Following an eventful row between Iran’s parliament and administration, the budget bill is finally getting the approval of lawmakers, but there is a catch about the country’s oil exports.
When the administration of President Ebrahim Raisi submitted the substantially enlarged draft state budget last week, it was apparent that the government has come up with plans to depend more on tax revenues instead of oil income. But now that the parliament has started reviewing the bill, it has become clearer that the administration plans to outsource most of its oil sales to military and religious organs.
In the budget bill for the next Iranian year, which starts March 21, the government has granted new permits to some departments such as the General Staff of the Armed Forces of the Islamic Republic and Astan Quds Razavi -- the Mashhad-based custodian and the administrative organization which managing a major religious shrine -- as well as a number pension funds to sell oil products on behalf of the government and earn some of the income.
According to the Note 1 of the bill – titled “Oil and its relations with the government” -- the National Iranian Oil Company is obligated to deliver “crude oil and gas condensates” to entities introduced by the executive bodies. As per the new measures, the General Staff of the Armed Forces is given the authority to sell and refine oil up to €4.5 billion. It means that the Armed forces can give crude oil to refineries and receive products that should be exported.
According to legal experts, this move, which also exists in a limited way in the current year’s budget, violates the constitution. This year, the government gave this permission to some individuals under the general title of "persons approved by executive bodies". The parliament had approved to give €3.5 billion of crude oil “to individuals” to sell on the world market and give the proceeds to the military. Last February, the Revolutionary Guard also received $80 million of oil from the government to sell as an additional budget appropriation. It also remains unclear who and under what conditions will export the oil amid US sanctions. Many members of Iran's hardliner dominated parliament are former members of the IRGC.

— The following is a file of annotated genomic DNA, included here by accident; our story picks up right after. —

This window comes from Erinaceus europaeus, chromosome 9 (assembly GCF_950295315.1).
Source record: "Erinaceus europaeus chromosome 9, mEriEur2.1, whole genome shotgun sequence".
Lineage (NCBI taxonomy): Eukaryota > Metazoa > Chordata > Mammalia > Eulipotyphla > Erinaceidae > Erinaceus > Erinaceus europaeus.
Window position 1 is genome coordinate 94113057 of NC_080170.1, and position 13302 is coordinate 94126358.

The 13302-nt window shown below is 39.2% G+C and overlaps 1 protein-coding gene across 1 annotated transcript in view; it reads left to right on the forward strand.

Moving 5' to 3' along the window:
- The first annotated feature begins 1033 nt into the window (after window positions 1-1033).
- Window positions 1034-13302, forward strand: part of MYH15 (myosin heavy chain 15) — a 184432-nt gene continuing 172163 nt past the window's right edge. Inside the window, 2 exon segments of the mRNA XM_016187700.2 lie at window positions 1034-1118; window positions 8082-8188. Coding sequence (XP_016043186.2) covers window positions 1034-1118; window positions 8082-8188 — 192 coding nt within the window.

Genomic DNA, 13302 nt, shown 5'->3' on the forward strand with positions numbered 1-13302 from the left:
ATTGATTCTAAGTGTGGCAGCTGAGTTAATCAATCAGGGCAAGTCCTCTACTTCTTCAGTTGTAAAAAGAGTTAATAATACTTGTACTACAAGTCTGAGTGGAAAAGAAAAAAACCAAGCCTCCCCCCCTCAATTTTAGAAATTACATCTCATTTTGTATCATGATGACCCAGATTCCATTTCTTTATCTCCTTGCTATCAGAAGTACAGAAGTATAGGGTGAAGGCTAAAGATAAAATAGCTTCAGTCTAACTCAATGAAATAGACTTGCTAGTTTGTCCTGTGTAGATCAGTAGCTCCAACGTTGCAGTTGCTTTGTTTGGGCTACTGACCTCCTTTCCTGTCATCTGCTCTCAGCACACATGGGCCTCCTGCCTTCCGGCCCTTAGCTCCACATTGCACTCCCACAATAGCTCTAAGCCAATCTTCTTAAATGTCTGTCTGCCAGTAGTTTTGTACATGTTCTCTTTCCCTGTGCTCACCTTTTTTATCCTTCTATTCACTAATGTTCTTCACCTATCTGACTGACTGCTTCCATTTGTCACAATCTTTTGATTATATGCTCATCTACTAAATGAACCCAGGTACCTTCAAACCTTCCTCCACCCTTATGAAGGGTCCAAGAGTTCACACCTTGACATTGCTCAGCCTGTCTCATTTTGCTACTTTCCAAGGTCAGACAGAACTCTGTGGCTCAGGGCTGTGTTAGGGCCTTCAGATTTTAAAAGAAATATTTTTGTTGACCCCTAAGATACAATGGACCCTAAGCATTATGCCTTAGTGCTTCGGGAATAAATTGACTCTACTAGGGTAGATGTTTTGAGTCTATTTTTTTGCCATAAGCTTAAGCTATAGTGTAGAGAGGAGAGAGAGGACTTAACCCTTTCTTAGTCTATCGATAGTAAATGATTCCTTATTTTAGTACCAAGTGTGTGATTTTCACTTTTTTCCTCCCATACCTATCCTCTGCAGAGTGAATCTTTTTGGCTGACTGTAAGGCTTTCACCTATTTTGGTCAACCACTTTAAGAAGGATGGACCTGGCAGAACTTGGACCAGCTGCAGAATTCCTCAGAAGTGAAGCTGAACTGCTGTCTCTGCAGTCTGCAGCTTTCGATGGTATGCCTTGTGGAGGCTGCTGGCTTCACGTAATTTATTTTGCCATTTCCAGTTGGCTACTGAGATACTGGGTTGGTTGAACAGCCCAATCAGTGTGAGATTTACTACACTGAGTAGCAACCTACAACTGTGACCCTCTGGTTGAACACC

Economics professor Sirous Omidvar
Sirous Omidvar, an Economics professor at the Allameh Tabatabai University, told Tejarat News that the legal details of such a mechanism are unclear and such economic handouts exclude ordinary business people. He predicts that such a mechanism is expected to lead to corruption.
A well-publicized scandal broke in 2013 when authorities arrested Babak Zanjani, a businessman, for embezzling at least $2.7 billion from illicit oil sales during international sanctions from 2009-2013. Zanjani used companies affiliated with the Revolutionary Guard (IRGC) for the oil he exported, leading to speculations that well-connected officials had a stake in the scheme. He received the death penalty which has so far not been carried out.
The draft budget is based on 1.4 million barrels of oil exports per day, despite US sanctions, an increase from the current reported figure of 800 thousand barrels. The discrepancy between reality and budget estimates gets even more interesting as the government expects to sell each barrel of oil for $85, while Iran is reportedly selling its oil to China at half that amount. The government estimate would mean more than $43 billion in oil revenues from March 2023 to March 2024. However, the official website of the government, IRNA, emphasized that the exact figure of crude exports is confidential and would not be announced due to the sanctions.
The projected oil exports in the budget are the clearest sign of unrealistic revenue estimates that will not materialize unless Iran resolves its differences with the United States over its nuclear program.
The government being aware that its oil revenue estimates are not realistic, it has substantially increased tax collection projections. In July, the Supreme Accounting Office released a report covering the period March 21- May 20 showing that except tax revenues, all other major sources of income grossly underperformed. The government’s revenues from taxes, oil exports, customs duties, etc. totaled 880 trillion rials or about $3.5 billion (average free market exchange rate at the time) in the 60-day period. This was just 37 percent of the projected budget revenues. It is important to note that only 15 percent of the projected oil income was collected.